On Thu, Nov 14, 2013 at 9:58 AM, Andrew Barnert email@example.com wrote:
sub5 = partial(sub, ..., 5)
(At the expense of giving up the abitily to pass ellipsis to partial functions).
I don't know why, but to me that strongly implies that I'm binding argument -1 (after 0 or more arguments, or maybe 1 or more), rather than argument 2 (after exactly 1).
But that's not necessarily a bad thing. But if other people expect it to bind 2, they'll be surprised when they try it on a 3-argument (or variable-argument) function.
(And yes, I realize that mixing 1-based arg counting with python negative indices is potentially confusing. I don't think it's confusing in this particular case, but in, say, documentation for a stdlib function it could be.)0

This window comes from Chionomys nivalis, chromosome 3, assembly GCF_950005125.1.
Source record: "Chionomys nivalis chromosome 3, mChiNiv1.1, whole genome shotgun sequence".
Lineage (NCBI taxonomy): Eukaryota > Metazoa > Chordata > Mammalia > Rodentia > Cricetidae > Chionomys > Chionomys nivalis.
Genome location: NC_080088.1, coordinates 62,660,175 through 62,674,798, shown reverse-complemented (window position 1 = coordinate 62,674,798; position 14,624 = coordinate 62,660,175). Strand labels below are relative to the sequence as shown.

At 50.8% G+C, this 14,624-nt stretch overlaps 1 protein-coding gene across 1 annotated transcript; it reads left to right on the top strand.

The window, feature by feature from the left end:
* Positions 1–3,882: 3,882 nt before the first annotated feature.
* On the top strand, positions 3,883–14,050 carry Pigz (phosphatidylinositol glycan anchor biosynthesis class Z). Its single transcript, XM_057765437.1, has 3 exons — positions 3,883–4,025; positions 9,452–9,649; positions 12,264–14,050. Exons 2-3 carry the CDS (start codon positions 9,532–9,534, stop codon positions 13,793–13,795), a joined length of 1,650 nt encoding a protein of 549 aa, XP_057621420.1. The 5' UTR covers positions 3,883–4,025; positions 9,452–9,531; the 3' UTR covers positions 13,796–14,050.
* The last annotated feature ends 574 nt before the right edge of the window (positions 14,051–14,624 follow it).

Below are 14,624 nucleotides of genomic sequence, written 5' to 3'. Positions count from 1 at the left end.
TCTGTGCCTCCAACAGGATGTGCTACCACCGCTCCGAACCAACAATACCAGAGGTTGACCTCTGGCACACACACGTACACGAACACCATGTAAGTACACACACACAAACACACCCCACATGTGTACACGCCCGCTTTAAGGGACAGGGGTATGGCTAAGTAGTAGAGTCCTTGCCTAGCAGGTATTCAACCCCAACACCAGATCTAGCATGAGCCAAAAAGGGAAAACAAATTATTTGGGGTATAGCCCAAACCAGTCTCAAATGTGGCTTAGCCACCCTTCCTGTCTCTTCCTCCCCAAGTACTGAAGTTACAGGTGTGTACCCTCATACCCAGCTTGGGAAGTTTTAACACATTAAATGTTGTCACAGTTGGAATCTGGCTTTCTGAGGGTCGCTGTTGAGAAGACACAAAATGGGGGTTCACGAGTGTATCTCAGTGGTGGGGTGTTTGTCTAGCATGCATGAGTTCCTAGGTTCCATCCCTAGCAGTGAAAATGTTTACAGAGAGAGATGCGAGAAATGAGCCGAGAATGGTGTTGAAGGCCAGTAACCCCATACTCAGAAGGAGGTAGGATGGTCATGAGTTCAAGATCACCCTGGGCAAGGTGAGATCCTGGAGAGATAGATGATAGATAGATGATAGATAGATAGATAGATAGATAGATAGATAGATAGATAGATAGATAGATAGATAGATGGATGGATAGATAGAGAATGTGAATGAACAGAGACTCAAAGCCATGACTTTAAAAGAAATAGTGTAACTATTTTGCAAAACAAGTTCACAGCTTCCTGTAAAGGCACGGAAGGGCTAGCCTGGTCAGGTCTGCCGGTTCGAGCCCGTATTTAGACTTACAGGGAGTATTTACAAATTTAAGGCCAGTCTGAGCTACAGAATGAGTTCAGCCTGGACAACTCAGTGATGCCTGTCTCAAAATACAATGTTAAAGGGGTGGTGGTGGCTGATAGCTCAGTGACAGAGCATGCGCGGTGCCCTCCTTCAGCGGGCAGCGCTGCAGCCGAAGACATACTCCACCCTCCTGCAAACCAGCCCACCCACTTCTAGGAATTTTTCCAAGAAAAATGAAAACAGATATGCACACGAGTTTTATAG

from functools import partial, __
sub5 = partial(sub, __, 5) xyz = partial(x, __, y, __, z)
(Not quote sure what number of _ would work.) Then you could use ... to do the -1 argument binding:
xyz = partial(x, __, y, ..., z)
Incidentally, since partial(x) doesn't do anything useful (why does it not raise an exception?) would the following ever be reasonable to support?
sub5 = partial(sub)(__, 5)
The advantage is that the signature of the partial function stands alone making it easier to read. That is,
def new_partial(func, args, **kwargs): if not args and not kwargs: return partial(partial, func) return partial(func, args, **kwargs)
Probably the status quo wins.